On each floor in the Fishburners office, there is a bell. The bell is rung when someone wants to make an announcement. “It’s wonderful to hear it go off,” he says. “And nice to know that the same bell has been rung by successes such as GoCatch, DesignCrowd, OrionVM, and 99Dresses, along with many others from the 621 start-ups that have started in the five years at Fishburners.”
Another start-up Hurps co-founded in 2014 is Start-up Muster, the largest survey of the Australian start-up ecosystem. It aims to measure and publish the challenges faced by, and opportunities available to, Australian start-ups. Based on figures from Start-up Muster surveys over the past two years, Hurps says young Australian start-ups are crying out for technical talent, funding and customers.
“These three things are easily the most common challenges reported by start-ups, but I would argue this will always be the case. They should be treated as focus areas for support, rather than roadblocks that need fixing. They’re also obvious areas for corporate Australia to become engaged with start-ups, through the provision of support with accelerators or start-up spaces, investment, and patronage,” he says.
In 2015, Fishburners implemented a new constitution and aappointed new board members, including the appointment of Dr Katherine Woodthorpe FAICD, a member of the AICD NSW Division Council, as chair. “Our constitution is designed to have four experienced board members with three-year terms, and four board members elected from the community for one-year terms. This aim is to give these entrepreneurs board experience, and generate a diaspora of entrepreneurial directors for other organisations”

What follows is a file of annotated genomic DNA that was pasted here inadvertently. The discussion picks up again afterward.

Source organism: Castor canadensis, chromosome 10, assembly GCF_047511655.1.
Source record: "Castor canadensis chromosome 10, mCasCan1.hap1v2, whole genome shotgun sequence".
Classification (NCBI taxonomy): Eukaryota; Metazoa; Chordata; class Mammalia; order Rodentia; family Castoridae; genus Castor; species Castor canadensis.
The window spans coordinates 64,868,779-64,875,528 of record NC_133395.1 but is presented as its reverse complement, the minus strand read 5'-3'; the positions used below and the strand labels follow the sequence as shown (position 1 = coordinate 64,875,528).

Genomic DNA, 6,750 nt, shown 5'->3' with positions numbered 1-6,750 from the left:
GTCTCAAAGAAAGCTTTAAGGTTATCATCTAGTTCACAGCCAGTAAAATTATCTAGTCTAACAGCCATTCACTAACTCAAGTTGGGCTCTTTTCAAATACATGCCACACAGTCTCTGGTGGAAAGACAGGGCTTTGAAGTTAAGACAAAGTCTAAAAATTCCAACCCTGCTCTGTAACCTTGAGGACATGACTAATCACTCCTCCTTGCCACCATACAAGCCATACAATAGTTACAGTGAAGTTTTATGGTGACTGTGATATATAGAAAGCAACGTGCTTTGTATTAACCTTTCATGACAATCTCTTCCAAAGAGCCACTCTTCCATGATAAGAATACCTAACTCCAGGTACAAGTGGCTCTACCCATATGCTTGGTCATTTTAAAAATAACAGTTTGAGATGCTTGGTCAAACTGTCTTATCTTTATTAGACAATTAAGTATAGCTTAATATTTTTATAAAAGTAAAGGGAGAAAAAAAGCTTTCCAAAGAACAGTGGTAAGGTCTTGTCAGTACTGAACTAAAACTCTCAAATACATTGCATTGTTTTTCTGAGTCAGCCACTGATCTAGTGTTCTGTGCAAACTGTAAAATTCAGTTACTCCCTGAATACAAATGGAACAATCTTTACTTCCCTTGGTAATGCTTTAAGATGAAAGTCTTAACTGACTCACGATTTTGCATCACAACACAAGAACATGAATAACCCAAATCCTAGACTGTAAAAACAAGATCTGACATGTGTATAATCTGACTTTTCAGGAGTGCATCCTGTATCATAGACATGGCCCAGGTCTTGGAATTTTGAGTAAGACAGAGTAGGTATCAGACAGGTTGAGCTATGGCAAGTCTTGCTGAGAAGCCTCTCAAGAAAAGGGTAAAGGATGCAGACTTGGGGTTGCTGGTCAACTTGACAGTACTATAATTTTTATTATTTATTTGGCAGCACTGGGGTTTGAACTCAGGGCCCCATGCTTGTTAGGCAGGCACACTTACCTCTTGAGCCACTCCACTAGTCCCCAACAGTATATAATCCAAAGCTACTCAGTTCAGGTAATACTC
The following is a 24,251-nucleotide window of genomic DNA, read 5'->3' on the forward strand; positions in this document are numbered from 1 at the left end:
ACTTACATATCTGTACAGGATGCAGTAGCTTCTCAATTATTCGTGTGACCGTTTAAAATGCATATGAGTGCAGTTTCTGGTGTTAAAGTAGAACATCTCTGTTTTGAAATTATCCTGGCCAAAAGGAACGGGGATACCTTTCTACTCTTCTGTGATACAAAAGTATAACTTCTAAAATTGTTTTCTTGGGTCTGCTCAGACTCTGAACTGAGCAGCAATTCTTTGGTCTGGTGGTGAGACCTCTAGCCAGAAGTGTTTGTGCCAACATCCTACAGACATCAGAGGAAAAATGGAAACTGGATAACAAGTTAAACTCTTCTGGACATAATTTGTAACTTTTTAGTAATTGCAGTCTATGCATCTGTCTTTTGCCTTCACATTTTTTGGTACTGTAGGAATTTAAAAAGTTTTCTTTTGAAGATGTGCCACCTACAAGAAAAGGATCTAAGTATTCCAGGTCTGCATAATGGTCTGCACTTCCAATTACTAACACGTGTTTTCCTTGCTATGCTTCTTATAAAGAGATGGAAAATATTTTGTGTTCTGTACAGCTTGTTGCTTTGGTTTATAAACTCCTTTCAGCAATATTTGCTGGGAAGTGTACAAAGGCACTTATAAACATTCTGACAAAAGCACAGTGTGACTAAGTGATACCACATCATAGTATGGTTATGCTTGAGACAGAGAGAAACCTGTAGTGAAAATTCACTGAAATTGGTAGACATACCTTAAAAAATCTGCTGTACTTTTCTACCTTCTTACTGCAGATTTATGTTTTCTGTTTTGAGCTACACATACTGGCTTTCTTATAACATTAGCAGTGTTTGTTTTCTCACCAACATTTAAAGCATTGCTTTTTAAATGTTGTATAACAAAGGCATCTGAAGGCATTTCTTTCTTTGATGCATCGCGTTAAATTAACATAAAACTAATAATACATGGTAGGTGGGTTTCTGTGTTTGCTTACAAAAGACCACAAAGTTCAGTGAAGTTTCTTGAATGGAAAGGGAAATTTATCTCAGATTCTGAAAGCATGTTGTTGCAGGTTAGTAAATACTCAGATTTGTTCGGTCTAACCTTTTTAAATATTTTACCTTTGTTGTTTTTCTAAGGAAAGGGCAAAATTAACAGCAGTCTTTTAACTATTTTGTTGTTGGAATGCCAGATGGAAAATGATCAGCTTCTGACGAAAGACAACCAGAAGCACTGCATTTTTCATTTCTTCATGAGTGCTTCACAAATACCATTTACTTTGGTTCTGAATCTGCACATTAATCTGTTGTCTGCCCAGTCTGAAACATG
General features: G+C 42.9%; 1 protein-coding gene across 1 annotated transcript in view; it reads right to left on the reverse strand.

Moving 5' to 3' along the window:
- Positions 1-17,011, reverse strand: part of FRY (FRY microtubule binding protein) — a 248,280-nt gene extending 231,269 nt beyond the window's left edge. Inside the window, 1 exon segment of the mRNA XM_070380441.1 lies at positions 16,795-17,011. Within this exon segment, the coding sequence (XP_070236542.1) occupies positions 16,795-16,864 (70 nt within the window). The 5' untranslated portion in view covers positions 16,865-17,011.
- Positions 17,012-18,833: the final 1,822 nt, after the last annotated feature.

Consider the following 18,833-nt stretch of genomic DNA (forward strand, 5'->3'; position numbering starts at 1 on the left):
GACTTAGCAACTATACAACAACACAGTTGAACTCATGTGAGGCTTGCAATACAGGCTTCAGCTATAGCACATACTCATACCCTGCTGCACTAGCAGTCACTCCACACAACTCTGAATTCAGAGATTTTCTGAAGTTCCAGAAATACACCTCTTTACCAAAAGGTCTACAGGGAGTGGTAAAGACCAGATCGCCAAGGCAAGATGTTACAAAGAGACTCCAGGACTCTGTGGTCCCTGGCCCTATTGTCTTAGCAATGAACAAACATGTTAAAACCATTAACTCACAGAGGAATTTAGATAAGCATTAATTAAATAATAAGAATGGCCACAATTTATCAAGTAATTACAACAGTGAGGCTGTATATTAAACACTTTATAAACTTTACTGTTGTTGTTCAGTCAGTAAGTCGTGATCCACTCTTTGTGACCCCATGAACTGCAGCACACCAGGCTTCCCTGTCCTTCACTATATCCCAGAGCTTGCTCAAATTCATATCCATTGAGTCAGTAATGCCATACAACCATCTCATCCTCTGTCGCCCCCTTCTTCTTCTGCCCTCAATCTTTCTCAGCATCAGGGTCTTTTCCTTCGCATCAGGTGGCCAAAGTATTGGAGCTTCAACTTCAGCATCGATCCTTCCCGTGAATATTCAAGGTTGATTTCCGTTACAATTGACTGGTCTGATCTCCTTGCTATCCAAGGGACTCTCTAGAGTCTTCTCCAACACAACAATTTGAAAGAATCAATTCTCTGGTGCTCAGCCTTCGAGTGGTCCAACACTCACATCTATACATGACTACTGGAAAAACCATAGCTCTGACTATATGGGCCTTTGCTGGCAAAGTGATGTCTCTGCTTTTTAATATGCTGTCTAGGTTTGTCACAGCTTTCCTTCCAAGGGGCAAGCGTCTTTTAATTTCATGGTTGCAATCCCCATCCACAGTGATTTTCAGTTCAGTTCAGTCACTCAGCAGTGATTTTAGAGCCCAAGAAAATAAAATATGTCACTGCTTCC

Hurps says the search for new board members was extensive, under the guidance and very significant contribution of the previous chair, Patrick Crooks and professional services firm, PwC. “Every board member believes in Fishburners and is passionate about our goal of creating start-ups which, when combined with a comprehensive skill-set, provides a wonderfully productive and efficient structure to work with as CEO.”
Hurps says too many boards he has worked with are often too focused on managing downside risk and don’t focus enough attention on upside risk, and the opportunities that could be passing them by. “Upside risk becomes more and more relevant when working with scalable companies, as the opportunities that could be missed become larger and larger. We’ve become too cautious and we don’t look at opportunities. Boards should question what they’re missing out on. People are advocating for more entrepreneurial thinking on boards and I’d love to see more of this.”
He said the notion of being a lucky country is thwarting entrepreneurialism in Australia. “The biggest risk to a great life is a good life, and Australians are at more risk of a good life than people almost anywhere else in the world. We need more people who are audacious enough to pursue a highly-scalable company instead of a comfortable career path.”
Much of Fishburners’ success has been attributed to the shared economy aspect of business, and Hurps believes this will continue. “As opportunities become larger, and resources are limited, collaboration is naturally incentivised.”
Today, Hurps’ focus remains on realising his goal of helping 1,000 new highly-scalable Australian start-ups get started by 2020. Each month Fishburners adds another 20 to 30 start-ups, despite turning down 70 per cent of applications. “These are companies, not people,” adds Hurps. “If you had told me this five years ago, I wouldn’t have believed it.